Mousse: 4 boneless chicken breasts, about 1,5 lbs.
2 tbsp, butter,
1 medium onion, coarsely chopped one pint whipping cream, milk, or water
1 cup fine bread crumbs (if needed) salt & pepper to taste
1. Slice chicken breasts thin for quick cooking and saute in butter with the onion.
2. Add whipping cream (or milk or water), bring to boil, Salt and pepper to taste.
3. Continue to cook to reduce volume until slightly thickened.
4. Remove from heat. Refrigerate until thoroughly chilled.
5. Whip in food processor. If mixture is too thin, add bread crumbs to desired consistency (thick enough to form a ball with a teaspoonful of mousse). Set aside.
3 cup all-purpose flour
2 whole eggs
3 heaping tbsp. sour cream
1/4 lb, butter melted
1 tsp. vegetable oil
1. Mix flour, eggs, sour cream, and butter. Knead until dough is the consistency of bread dough. (Dough can be wrapped in plastic wrap and refrigerated for more than a month or frozen for up to several months.)
2. Roll 1/16″ thick and cut into circles about three inches in diameter.
3. bold each circle in half over a ball of the chicken mousse, (about one tbsp. of’ Pinch edges to seal. To get a better seal, rub edge with a hi, or wafer,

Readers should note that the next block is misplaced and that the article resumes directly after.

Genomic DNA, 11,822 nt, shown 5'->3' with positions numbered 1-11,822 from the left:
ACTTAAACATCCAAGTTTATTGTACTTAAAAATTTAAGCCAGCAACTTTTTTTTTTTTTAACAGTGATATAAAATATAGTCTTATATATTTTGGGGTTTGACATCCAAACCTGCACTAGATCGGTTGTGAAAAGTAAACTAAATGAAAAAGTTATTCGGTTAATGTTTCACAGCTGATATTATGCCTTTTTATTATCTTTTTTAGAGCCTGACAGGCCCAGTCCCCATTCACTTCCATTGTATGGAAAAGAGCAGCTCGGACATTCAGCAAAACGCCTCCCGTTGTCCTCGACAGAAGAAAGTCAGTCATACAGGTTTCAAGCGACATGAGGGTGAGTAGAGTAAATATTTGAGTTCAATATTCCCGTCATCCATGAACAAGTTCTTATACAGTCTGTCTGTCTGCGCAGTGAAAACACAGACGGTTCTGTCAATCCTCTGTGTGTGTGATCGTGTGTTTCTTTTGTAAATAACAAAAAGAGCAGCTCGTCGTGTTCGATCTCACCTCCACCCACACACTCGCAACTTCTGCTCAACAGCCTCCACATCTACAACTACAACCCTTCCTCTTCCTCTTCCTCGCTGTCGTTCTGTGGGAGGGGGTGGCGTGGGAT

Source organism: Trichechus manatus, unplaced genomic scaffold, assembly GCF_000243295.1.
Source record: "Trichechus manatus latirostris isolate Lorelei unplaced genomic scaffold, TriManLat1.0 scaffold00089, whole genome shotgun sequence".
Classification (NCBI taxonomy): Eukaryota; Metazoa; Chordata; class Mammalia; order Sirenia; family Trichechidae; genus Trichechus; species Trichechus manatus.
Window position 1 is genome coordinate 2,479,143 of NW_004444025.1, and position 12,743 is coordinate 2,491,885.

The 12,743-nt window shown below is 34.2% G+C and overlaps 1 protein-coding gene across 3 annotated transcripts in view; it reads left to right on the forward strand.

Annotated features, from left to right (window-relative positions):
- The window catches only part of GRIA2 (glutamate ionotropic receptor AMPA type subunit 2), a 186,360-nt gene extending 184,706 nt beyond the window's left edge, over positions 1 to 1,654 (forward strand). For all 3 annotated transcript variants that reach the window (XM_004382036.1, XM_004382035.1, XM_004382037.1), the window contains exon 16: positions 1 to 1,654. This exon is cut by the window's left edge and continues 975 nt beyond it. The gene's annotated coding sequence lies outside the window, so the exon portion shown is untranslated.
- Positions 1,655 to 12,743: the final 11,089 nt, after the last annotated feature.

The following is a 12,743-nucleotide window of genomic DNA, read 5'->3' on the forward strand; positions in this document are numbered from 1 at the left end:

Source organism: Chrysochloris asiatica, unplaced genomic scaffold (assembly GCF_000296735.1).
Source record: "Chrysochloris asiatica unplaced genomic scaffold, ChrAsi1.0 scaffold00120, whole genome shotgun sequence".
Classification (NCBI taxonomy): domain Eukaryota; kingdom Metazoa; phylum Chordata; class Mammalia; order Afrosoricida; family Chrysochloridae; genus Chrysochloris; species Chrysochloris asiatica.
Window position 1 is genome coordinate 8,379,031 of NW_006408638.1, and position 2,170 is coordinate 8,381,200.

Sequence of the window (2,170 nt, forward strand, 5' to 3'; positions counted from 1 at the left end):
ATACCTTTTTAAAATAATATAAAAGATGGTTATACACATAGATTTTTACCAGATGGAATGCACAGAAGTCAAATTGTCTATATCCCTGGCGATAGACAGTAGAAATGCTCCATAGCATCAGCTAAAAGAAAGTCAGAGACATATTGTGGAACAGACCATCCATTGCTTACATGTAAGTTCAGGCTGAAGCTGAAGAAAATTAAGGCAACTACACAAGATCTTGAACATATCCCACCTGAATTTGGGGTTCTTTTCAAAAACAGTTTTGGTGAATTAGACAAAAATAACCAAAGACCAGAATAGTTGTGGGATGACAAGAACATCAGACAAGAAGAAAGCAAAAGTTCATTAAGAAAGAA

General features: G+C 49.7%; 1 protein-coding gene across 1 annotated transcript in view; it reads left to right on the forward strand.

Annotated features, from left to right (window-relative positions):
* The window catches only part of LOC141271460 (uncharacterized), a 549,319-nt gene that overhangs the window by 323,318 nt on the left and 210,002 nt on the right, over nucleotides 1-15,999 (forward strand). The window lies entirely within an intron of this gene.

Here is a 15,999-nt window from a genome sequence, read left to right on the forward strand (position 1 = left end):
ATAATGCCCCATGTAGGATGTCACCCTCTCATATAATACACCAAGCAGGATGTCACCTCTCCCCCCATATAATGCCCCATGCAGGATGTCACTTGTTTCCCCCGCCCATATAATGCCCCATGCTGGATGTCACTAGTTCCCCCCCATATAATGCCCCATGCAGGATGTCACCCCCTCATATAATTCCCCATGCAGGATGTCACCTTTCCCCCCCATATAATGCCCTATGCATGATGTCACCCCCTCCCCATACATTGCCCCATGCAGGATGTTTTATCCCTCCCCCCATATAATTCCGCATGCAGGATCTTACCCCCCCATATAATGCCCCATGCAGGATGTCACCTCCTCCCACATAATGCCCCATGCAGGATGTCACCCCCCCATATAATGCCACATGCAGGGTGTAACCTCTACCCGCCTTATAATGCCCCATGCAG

4. Boil salted water. Add oil. Drop pierogi into boiling water and cook until they float to the surface, about ten minutes.
5. Place in a colander and rinse in cold water to remove starch.
6 Serve with Mushroom Sauce, or saute in butter and then serve with Mushroom Sauce.
Sauce: 2 c. mushrooms, sliced (woodland or button mushrooms) 2 tbsp. butter or margarine 1/2 c. leek, julienned (white part only) 2 tbsp. brandy 2 tbsp, Maggi (a commercial flavoring ingredient) 1/3 c. heavy cream
1. Saute mushrooms and leek in butter.
2. When the leek becomes transparent, add brandy, Maggi, and cream. Bring to boil. Serve over chicken mousse pierogi.
Note: Pierogi can be wrapped in plastic and frozen after Step 5, They will keep for months, Upon defrosting, either reboil in salted water or saute in butter-and serve.
Note from the Editor
Irene Grabowski – Idzik came to the United States in 1956, leaving behind her mother and her native Poland, but not the love of the food she had enjoyed as a child. Irene had always cooked.
Irene, was the boss and owner
of „Mareva’s” , the best most elegant continental Polish restaurant in Chicago in the late nineties.